by Mike Telin
Sometimes personalities and musical sensibilities among members of a chamber music ensemble just seem to click. Such is the case with the acclaimed Jerusalem Quartet, who first came together while still in high school. But in a 2015 interview with ClevelandClassical.com, violinist Alexander Pavlovsky said that at that time, becoming a world-class string quartet was the furthest thing from their minds. “We did not think a lot about the future. We were only concentrating on building a repertoire and enjoying every moment of being part of such an amazing ensemble.”
On Tuesday, October 2 at 7:30 pm at Plymouth Church in Shaker Heights, the Cleveland Chamber Music Society will inaugurate their new season with a return visit by the Jerusalem Quartet — Alexander Pavlovsky and Sergei Bresler, violins, Ori Kam, viola, and Kyril Zlotnikov, cello. The program includes Beethoven’s Quartet in a, Op. 18, No. 5, Ravel’s Quartet in F, and Shostakovich’s Quartet No. 3 in F, Op. 73. CWRU professor David J. Rothenberg will give a pre-concert lecture beginning at 6:30. Tickets are available online.
Tuesday’s concert will mark the Quartet’s fifth appearance on the CCMS series since 2010 — the last was in March of 2017. Looking back at that 2015 interview, we thought it would be nice to re-share some of Alexander Pavlovsky’s responses to questions he graciously agreed to answer by email.
Mike Telin: How do you choose your programs? Is it a group decision?
Alexander Pavlovsky: The string quartet repertoire is amazing and endless. One life is too short to explore it all. From the beginning, we have tried to cover as much as we can, from the very first opuses of “Papa” Haydn to the modern music of the 20th and 21st centuries, including opuses written especially for us. Our feeling is that the public also finds this variety, as in our Cleveland program, successful and entertaining. We always try to offer our audience this kind of variety. Unless we make a special project, like a cycle of Brahms, Shostakovich, or Bartók, or focus only on music of the 20th century, for example. And of course, it is a group decision.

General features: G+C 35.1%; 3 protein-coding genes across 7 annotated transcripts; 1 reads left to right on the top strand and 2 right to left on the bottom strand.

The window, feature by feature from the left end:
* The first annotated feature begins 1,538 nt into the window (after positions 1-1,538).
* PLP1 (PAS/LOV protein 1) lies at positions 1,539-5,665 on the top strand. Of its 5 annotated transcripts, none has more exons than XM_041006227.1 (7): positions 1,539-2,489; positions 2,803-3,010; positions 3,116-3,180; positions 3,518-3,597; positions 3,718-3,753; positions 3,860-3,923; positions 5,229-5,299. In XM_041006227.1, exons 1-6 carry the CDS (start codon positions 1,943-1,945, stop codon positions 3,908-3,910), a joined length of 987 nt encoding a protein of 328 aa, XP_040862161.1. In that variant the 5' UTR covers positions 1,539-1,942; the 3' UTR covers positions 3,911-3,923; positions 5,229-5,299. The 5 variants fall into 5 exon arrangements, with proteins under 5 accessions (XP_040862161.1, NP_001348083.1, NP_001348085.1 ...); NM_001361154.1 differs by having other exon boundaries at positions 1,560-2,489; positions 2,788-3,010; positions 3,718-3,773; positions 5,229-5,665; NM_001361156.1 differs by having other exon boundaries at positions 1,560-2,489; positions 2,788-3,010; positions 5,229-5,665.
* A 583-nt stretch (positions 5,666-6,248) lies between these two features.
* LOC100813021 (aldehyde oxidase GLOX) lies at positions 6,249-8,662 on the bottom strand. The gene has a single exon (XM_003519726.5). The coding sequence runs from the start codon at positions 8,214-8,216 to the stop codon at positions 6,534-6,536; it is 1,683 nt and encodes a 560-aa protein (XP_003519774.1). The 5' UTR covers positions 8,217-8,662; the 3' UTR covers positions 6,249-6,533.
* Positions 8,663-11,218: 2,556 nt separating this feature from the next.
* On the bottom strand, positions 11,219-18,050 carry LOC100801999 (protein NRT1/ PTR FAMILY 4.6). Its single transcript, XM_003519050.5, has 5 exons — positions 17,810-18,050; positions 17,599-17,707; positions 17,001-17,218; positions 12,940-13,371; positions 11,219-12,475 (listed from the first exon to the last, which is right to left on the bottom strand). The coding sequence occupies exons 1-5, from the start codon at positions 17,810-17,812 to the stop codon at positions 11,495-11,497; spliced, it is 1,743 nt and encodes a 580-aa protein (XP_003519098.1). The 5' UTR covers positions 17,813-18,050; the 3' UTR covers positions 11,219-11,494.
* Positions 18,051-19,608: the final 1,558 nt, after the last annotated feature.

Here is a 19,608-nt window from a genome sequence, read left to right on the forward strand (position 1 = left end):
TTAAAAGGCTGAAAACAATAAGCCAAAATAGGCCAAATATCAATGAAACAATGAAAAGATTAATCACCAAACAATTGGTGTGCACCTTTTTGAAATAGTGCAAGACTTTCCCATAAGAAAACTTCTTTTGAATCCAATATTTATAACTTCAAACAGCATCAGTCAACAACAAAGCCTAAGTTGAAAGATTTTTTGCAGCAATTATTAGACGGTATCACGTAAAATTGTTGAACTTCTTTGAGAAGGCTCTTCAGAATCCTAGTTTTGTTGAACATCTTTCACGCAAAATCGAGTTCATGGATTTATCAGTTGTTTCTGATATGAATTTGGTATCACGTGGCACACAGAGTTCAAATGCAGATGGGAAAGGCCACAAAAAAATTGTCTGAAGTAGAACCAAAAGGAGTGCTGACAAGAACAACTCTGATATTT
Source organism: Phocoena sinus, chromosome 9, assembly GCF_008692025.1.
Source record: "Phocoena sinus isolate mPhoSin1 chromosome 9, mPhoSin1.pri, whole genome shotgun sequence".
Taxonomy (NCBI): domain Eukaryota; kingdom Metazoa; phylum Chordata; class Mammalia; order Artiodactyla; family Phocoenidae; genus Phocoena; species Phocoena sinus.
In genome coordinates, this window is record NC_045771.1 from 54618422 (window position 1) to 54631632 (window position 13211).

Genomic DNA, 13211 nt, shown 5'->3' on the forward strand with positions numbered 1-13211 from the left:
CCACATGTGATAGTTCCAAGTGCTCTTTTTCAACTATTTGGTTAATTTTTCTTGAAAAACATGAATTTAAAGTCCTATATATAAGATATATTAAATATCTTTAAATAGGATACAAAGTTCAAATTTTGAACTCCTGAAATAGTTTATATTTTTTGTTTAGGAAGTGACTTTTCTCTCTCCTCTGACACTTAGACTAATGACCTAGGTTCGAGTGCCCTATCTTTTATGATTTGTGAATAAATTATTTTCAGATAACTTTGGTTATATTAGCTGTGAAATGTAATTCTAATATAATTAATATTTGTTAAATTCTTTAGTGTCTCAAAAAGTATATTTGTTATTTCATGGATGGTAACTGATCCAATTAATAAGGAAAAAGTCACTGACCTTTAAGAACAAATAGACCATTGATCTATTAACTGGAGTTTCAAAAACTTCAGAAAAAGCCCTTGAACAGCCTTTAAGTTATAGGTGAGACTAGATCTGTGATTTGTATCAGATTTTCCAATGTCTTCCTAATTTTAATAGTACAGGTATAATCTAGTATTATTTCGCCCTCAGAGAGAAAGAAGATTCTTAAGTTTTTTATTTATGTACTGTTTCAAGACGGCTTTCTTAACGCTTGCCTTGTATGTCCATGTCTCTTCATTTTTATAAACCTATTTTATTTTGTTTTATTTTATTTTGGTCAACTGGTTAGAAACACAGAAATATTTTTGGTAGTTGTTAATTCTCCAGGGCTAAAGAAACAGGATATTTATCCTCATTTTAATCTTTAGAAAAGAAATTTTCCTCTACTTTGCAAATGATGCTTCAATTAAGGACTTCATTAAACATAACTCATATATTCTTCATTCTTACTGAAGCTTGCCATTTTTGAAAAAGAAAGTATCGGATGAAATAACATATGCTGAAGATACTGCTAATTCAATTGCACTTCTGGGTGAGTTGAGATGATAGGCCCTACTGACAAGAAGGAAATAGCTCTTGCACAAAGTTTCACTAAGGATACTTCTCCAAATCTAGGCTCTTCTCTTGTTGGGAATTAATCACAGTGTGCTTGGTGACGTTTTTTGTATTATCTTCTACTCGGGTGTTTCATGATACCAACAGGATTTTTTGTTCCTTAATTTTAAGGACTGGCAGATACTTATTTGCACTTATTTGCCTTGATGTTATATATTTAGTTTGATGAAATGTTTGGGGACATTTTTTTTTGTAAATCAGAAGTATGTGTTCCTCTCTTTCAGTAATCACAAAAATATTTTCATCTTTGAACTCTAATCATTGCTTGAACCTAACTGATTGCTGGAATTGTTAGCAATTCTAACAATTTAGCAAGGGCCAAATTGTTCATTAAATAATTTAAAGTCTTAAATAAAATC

MT: The Quartet has made many wonderful recordings: how do you think recordings advance the career of an artist or ensemble?
AP: First of all, we are very lucky to have such a long relationship with the Harmonia Mundi label. At a time when the recording business is so weak and problematic, we have an opportunity to record an album or two every year. Second, the recording process is also a very special experience. We learn a lot from every recording session and have long-term ideas for the future.
MT: Pursuing a career in chamber music is a risk: why did you decide to take that risk?
AP: Well, in our special case when we started to play together in high school about the age of 16, there was no place for risk. We were chosen by school direction and our first teacher, Avi Abramovich, who gave us such a wonderful base. We did not think a lot about the future. We were concentrating on building a repertoire and enjoying every moment of being part of such an amazing ensemble. Our goal was to find the right balance between sounding like one 16-stringed instrument while preserving the individuality and personality of each member.
MT: What advice do you give to young musicians who say that they want to pursue a career in chamber music?
AP: Start playing chamber music as early as possible. It gives an additional perspective on the performing process and helps and enriches everyone, whether orchestra player or soloist. The most important thing is to learn how to listen to each other and react.
The Cleveland Chamber Music Society season will continue on Tuesday, October 23, 7:30 pm at Forest Hills Presbyterian Church when baritone Holger Falk and pianist Julius Drake perform songs by Schubert, Eisler, Poulenc, and Satie. The Ehnes Quartet — James Ehnes and Amy Schwartz Moretti, violins, Richard O’Neill, viola, and Edward Arron, cello will present works by Haydn, Elgar, and Bartók on Tuesday, November 13 at 7:30 pm at Plymouth Church in Shaker Heights. The 2018 portion of the season will conclude on Tuesday, November 27 at 7:30 at Plymouth Church when the Juilliard String Quartet performs music by Beethoven, Dvořák, and a new work by Lembit Beecher.
Published on ClevelandClassical.com September 25, 2018.
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